People struggling with substance abuse problems often take prescription medications, like Valium, in ways other than directed. Crushing Valium tablets, and then snorting them, is not only suggestive of abuse, but can also be dangerous. Frequently snorting Valium in large amounts can result in nasal damage, dependence, and overdose.
What Is Valium?
Valium is the brand name for the generic drug diazepam, which belongs to a class of medications called benzodiazepines. Benzodiazepines slow down activity in the brain and produce feelings of calm and relaxation. When taken as directed, Valium is effective for treating anxiety, muscle spasms, seizures and agitation caused by alcohol withdrawal.
Valium is available in tablet form, as an extended-release capsule and a liquid concentrate. Unless under medical supervision, taking the drug orally is the only directed route of administration. The tablets should never be crushed, broken or chewed.
Valium abuse occurs when a person:
- takes more than directed
- takes someone else’s prescription
- uses it for longer than recommended
- uses it in ways other than directed (snorting, sucking on it or injecting it)
Even taking Valium as directed can be habit-forming. When a person tries different routes of administration to intensify the effects, they’re likely suffering from substance abuse, which can lead to addiction.
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Can You Snort Valium?
Some people may crush Valium tablets in order to snort it. Many prefer insufflation, which means inhaling something up the nose, because the drug enters the bloodstream faster. But, because of the chemical makeup of diazepam and other benzodiazepines, snorting valium may or may not be effective. While some medications are designed for insufflation, such as nasal sprays or other inhalation solutions, Valium is not.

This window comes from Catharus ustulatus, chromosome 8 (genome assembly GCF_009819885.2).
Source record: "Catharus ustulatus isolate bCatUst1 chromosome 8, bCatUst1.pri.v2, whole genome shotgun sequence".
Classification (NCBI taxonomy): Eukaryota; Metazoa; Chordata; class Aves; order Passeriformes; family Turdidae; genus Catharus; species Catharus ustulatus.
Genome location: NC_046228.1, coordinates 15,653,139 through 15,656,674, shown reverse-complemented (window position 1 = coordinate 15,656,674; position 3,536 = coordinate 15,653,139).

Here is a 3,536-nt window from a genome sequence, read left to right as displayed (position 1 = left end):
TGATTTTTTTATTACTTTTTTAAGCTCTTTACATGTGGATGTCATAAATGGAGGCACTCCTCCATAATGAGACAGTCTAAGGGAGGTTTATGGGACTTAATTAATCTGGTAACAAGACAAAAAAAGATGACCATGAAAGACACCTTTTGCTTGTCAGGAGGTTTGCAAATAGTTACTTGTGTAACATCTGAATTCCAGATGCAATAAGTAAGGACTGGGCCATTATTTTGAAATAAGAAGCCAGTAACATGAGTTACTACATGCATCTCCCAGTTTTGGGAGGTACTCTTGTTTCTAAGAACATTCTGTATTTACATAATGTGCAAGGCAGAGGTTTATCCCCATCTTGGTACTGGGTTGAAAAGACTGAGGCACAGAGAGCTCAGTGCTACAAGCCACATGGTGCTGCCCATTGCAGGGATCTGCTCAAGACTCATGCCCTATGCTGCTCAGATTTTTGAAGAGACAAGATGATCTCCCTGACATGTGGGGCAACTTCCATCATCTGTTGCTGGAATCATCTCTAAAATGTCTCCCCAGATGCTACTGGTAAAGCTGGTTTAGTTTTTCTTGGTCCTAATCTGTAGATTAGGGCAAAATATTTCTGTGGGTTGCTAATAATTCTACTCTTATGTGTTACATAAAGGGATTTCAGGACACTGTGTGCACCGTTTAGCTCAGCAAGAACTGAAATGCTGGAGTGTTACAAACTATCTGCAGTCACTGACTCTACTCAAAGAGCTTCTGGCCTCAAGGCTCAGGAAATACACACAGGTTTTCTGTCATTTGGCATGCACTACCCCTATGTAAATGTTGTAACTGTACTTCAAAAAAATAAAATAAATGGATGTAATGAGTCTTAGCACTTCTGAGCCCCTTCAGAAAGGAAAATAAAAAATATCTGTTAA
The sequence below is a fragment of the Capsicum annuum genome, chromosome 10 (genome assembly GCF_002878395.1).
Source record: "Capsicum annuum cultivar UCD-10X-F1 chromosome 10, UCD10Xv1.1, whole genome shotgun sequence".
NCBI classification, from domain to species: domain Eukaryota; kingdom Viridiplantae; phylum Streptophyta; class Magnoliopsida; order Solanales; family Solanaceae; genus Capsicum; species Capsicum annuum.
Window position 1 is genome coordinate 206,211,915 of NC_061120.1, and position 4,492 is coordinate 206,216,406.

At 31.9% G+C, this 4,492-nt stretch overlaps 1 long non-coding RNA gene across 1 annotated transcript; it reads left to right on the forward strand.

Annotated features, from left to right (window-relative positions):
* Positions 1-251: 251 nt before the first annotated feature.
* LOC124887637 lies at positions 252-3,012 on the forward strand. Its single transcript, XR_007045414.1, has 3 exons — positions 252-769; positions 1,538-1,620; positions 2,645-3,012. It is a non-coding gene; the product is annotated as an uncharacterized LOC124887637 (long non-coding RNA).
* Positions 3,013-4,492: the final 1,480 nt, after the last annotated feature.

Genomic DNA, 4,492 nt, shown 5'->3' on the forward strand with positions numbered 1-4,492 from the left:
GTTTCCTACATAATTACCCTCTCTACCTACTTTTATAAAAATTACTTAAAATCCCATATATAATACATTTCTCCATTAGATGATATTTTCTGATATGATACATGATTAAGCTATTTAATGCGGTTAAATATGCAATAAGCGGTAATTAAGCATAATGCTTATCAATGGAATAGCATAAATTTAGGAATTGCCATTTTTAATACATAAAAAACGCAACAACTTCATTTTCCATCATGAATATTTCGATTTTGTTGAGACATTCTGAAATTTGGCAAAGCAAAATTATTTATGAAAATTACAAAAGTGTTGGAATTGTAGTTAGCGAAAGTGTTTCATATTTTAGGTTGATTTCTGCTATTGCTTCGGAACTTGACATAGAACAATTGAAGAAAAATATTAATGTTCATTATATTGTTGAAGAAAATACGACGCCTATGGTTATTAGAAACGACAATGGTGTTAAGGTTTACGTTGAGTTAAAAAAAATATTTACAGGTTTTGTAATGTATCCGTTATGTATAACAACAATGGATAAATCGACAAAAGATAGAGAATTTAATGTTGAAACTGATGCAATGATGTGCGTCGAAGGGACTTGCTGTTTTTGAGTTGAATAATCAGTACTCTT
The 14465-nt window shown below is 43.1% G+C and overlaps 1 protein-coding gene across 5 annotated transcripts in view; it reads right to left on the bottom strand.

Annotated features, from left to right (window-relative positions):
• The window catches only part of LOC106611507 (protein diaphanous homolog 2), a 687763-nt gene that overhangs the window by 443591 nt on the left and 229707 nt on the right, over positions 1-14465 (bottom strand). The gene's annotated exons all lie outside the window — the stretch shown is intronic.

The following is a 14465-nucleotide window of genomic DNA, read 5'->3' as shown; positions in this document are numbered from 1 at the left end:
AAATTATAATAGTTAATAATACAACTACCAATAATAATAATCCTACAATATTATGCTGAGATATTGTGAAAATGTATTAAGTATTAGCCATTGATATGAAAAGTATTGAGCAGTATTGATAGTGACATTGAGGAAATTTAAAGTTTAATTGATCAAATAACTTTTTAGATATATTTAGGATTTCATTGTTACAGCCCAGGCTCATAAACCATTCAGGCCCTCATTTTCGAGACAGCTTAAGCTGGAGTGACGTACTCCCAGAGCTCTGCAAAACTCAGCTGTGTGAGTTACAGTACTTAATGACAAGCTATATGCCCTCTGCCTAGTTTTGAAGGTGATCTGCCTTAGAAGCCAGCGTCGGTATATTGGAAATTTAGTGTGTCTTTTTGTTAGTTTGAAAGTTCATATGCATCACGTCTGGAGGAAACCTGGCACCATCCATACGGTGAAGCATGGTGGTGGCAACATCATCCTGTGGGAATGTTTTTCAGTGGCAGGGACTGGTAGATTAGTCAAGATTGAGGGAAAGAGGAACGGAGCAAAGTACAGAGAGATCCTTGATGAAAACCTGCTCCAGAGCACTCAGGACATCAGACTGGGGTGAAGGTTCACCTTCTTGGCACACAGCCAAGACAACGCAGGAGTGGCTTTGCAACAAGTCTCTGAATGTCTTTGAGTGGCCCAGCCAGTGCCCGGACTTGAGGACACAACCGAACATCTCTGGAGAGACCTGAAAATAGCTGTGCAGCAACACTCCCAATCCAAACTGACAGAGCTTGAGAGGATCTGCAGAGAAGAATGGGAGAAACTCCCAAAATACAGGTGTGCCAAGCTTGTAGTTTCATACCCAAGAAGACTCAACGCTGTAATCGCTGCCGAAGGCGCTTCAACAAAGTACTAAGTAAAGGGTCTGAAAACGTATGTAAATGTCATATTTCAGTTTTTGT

Valium is slightly water-soluble, which means some of the drug will mix with the membranes in the nose. When snorted, it’s possible a small amount will enter the bloodstream, potentially producing euphoric effects. But, the majority of snorted diazepam will slowly drip into the stomach and become absorbed at the same rate as taking it orally. Snorting Valium likely results in weaker effects than when its taken orally, and can also make it more dangerous.
The Dangers Of Snorting Valium
Besides being less effective, snorting Valium can lead to negative consequences. By crushing a Valium tablet into a powder, and then snorting it, a person is exposing their nasal passage to harmful and impure materials, which can be damaging.
While it’s likely the case that snorting Valium isn’t that effective, some do report feeling the euphoric effects quicker and with higher intensity. In this case, people may continue to snort Valium and risk the effects of nasal problems, overdose, and dependence.
Valium tablets are made with materials other than diazepam. These additional materials not only little effect, but can also cause further deterioration in the nasal cavity. The human nose isn’t meant to snort powder, and any type of powder can cause adverse reactions along the nasal passage. Snorting Valium, as well as other substances, can cause nasal problems such as inflammation of the nasal lining and damage to nasal membranes.